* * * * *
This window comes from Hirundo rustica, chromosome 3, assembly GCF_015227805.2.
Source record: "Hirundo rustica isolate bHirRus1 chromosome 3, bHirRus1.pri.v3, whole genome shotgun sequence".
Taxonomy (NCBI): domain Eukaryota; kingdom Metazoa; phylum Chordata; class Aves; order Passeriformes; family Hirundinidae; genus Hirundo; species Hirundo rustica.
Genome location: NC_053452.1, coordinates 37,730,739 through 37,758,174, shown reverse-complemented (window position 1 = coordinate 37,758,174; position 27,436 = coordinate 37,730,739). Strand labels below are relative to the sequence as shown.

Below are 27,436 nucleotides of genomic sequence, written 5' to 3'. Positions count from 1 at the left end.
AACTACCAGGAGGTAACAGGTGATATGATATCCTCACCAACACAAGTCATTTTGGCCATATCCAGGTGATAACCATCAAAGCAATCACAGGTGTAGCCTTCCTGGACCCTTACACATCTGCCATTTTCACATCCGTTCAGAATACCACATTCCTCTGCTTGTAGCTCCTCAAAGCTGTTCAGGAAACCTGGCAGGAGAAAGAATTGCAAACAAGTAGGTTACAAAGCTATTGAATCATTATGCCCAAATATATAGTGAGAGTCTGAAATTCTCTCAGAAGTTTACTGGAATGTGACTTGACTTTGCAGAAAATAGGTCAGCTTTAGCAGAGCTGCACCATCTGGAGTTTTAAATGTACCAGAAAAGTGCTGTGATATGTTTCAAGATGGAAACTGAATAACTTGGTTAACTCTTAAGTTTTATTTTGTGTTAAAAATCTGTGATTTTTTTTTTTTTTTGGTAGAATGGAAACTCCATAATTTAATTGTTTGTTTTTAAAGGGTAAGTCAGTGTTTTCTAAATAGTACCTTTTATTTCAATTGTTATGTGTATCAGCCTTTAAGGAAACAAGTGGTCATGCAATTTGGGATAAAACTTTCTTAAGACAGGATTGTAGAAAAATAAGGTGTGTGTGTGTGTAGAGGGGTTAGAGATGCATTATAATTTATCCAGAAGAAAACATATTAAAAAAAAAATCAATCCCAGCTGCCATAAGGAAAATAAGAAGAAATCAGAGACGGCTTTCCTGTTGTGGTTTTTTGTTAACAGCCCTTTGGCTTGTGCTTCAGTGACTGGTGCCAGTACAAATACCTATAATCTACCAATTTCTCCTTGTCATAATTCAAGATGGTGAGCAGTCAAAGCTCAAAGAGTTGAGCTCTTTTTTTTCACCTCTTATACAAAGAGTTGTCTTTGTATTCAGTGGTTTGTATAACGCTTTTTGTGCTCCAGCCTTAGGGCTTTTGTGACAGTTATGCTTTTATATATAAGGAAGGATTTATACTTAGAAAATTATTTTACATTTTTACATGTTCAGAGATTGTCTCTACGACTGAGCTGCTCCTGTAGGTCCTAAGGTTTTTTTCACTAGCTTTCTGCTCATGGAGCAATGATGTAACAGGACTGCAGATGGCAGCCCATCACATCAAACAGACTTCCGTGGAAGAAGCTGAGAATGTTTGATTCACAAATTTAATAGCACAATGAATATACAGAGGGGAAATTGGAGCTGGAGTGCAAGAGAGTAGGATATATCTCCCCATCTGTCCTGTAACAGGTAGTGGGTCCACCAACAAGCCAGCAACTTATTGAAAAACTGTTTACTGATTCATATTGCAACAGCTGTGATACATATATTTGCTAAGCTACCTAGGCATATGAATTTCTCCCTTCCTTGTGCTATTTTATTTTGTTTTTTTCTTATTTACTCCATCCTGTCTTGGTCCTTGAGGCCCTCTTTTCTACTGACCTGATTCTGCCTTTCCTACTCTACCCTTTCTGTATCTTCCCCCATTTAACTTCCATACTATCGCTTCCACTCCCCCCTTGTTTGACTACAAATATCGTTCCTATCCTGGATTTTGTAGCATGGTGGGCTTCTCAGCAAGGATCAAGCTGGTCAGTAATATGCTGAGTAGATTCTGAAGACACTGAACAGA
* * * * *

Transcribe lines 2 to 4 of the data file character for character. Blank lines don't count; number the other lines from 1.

Source record: "Hirundo rustica isolate bHirRus1 chromosome 3, bHirRus1.pri.v3, whole genome shotgun sequence".
Taxonomy (NCBI): domain Eukaryota; kingdom Metazoa; phylum Chordata; class Aves; order Passeriformes; family Hirundinidae; genus Hirundo; species Hirundo rustica.
Genome location: NC_053452.1, coordinates 37,730,739 through 37,758,174, shown reverse-complemented (window position 1 = coordinate 37,758,174; position 27,436 = coordinate 37,730,739). Strand labels below are relative to the sequence as shown.